Orwell warned of a danger closer to home. He warned of British globalists and their plan for a union of English-speaking countries driven by Ingsoc ideology.

In many respects, the world we inhabit today is the world Orwell foresaw.


Richard Poe is a New York Times bestselling author and journalist. He co-wrote The Shadow Party with David Horowitz, and is presently writing a history of globalism.



FOOTNOTES

1. George Orwell, Nineteen Eighty-Four (New York: New American Library/Signet Classics, 1961), pp 152-153, 246
2. New York Times, June 24, 1897; quoted in National Union Gleanings Vol. IX July-December, 1897 (London: National Union of Conservative and Constitutional Associations; 1897), p42
3. Alfred Tennyson, Locksley Hall (Boston, MA: Ticknor and Fields, 1869), pp 51-53
4. Rt. Hon. Winston Churchill, “Fifty Years Hence,” Maclean’s, November 15, 1931, pp 66-67
5. John Ruskin, Lectures on Art Delivered Before the University of Oxford in Hilary Term, 1870
(New York: Maynard, Merrill, & Co., 1893), pp 36-37
6. Carroll Quigley, Tragedy and Hope: A History of the World in Our Time (New York: The Macmillan Company, 1966), p 130
7. John Ruskin, Fors Clavigera: Letters to the Workmen and Labourers of Great Britain, Vol. I (London: George Allen, 1907), p116
8. Ruskin, 1893, p 35-37; Quigley, 1966, p 130
9. Philip Hoare, “John Ruskin: a Prophet for Our Troubled Times,” New Statesman, February 13, 2019; Candy Bedworth, “John Ruskin: Painter, Prophet, Pervert,” Daily Art Magazine, December 3, 2020
10. Quigley, Tragedy and Hope, 1966, p 130
11. The Last Will and Testament of Cecil John Rhodes, edited by W. T. Stead (London, “Review of Reviews” Office: 1902), page 58
12. Basil Williams, Cecil Rhodes, (New York, Henry Holt & Company: 1921), page 51
13. Williams, Cecil Rhodes, 1921, page 51
14. Carroll Quigley, The Anglo-American Establishment: From Rhodes to Cliveden (New York: Books in Focus, 1981), pp117-118; Carroll Quigley, Tragedy and Hope: A History of the World in Our Time (New York: Macmillan Company, 166), pp 146, 950
15. Quigley, The Anglo-American Establishment, 1981, pp117-118; Quigley, Tragedy and Hope, 1966, p 144
16. H.G. Wells, “The War That Will End War,” Daily News & Leader, August 14, 1914
17. H.G. Wells, The War That Will End War (London, U.K.: Frank & Cecil Palmer, October 1914), page 62
18. Peter Edgerly Firchow, The Death of the German Cousin: Variations on a Literary Stereotype, 1890-1920 (Lewisburg, PA: Bucknell University Press, 1986), p114; Kenneth J. Calder, Britain and the Origins of the New Europe, 1914-1918 (New York: Cambridge University Press, for the Center of International Studies, London School of Economics and Political Science, 1976), p54; Burton Yale Pines, America’s Greatest Blunder: The Fateful Decision to Enter World War One (New York: RSD Press, 2013), p39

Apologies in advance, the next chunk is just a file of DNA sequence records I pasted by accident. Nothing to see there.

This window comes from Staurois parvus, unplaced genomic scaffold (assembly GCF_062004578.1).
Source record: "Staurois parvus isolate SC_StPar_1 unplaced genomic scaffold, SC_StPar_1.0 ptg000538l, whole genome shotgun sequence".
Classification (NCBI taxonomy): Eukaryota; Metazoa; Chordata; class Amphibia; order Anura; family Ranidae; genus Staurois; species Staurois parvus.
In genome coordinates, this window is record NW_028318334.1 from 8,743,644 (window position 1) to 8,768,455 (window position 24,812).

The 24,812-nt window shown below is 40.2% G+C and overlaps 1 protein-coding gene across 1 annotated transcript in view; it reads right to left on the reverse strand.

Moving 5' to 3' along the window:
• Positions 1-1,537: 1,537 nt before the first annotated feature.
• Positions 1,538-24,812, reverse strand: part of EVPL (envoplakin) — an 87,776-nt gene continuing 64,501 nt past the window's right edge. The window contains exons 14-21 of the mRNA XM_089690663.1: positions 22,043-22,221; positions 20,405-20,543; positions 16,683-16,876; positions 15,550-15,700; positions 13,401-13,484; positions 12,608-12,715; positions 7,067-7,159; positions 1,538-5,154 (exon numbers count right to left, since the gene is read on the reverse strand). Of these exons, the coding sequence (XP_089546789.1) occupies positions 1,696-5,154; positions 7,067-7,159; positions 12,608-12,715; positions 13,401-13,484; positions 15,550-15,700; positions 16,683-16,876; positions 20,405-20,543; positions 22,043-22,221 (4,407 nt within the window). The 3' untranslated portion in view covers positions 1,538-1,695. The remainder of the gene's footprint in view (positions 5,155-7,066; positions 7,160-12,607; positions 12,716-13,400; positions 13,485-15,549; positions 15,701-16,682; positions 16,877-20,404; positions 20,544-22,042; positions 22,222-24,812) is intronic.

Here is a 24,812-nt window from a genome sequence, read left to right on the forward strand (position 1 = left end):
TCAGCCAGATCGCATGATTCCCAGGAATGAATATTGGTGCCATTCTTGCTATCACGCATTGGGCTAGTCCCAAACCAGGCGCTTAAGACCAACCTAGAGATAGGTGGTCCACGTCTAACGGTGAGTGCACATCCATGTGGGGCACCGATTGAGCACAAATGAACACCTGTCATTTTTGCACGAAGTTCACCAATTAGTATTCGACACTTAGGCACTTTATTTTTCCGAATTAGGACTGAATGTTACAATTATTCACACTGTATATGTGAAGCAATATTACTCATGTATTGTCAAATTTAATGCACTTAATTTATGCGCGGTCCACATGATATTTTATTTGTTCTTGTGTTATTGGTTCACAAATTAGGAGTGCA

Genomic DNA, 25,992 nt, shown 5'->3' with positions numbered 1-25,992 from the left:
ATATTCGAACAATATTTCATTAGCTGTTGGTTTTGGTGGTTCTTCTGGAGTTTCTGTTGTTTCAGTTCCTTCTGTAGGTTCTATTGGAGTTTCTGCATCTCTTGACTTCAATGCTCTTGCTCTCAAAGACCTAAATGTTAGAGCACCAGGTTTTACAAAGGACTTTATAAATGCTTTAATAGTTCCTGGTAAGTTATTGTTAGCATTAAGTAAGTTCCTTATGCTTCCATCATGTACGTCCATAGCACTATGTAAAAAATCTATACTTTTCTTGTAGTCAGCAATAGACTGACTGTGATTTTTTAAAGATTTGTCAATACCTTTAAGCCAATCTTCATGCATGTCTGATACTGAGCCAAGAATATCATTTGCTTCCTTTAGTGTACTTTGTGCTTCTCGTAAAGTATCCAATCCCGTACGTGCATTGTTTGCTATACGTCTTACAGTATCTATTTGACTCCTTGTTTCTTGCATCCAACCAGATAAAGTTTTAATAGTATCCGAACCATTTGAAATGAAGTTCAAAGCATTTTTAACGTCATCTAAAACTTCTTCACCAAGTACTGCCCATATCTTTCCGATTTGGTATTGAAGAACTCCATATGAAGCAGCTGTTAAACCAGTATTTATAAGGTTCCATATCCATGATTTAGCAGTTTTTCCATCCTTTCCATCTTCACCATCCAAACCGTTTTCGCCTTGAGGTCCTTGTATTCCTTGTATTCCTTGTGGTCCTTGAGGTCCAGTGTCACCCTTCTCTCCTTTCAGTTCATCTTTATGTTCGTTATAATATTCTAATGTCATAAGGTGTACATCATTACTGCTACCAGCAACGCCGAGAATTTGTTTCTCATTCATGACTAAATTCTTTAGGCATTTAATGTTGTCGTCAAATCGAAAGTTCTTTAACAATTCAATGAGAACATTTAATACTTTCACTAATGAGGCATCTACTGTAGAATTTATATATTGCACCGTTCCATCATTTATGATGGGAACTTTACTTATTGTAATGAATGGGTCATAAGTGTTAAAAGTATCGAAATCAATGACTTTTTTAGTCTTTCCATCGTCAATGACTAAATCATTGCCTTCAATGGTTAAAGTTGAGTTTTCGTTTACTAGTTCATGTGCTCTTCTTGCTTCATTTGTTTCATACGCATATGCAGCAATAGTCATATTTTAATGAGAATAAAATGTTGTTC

19. Charles E. Neu, Colonel House: A Biography of Woodrow Wilson’s Silent Partner (United States: Oxford University Press, 2014), p 3-5, 8
20. Godfrey Hodgson, Woodrow Wilson’s Right Hand: The Life of Colonel Edward M. House (New Haven: Yale University Press, 2006), pp 16-19; Neu, Colonel House, 2014, pp 3-8.
21. Christopher Andrew, For the President’s Eyes Only: Secret Intelligence and the American Presidency from Washington to Bush (London: HarperCollins, 1995), p57; Keith Jeffrey, The Secret History of MI6 1909-1949, (New York: Penguin Press, 2010), p116
22. Edward Mandell House and Charles Seymour, The Intimate Papers of Colonel House (Cambridge, MA: Houghton Mifflin Company, 1926), pp. 87-89, 92
23. Inderjeet Parmar, Think Tanks and Power in Foreign Policy: A Comparative Study of the Role and Influence of the Council on Foreign Relations and the Royal Institute of International Affairs, 1939-1945 (Basingstoke, U.K.: Palgrave, 2004), p26-27
24. John Bruce Lockhart, “Sir William Wiseman Bart — Agent of Influence,” RUSI Journal (Royal United Services Institute for Defense Studies) (Great Britain), vol. 134, no. 2 (Summer 1989), pp.63-67
25. A. J. P. Taylor, Short Notices, The English Historical Review, Volume LXXXVI, Issue CCCXXXVIII, January 1971, p198 (A review of: W.B. Fowler, British-American Relations, 1917-1918: The Role of Sir William Wiseman (Princeton, Princeton University Press, 1969)
26. Inderjeet Parmar, Think Tanks and Power in Foreign Policy: A Comparative Study of the Role and Influence of the Council on Foreign Relations and the Royal Institute of International Affairs, 1939-1945 (Basingstoke, U.K.: Palgrave, 2004), pp. 3, 19, 27, 29, 109
27. Herb Greer, “Amantium Irae — `Special’ No More: Anglo-American Relations: Rhetoric and Reality by John Dickie,” World Affairs, Washington, Vol. 157, Issue 2 (Fall 1994): 98
28. Sir Winston Spencer Churchill, Harry S. Truman, The Sinews of Peace: A Speech by Winston Churchill to Westminster College Fulton, Missouri 5 March 1946 (United States: Halcyon-Commonwealth Foundation, 1965)
29. Peter Wilkin, “George Orwell: The English Dissident as Tory Anarchist,” Political Studies, Vol. 61, Issue 1, March 2013, pp 197-214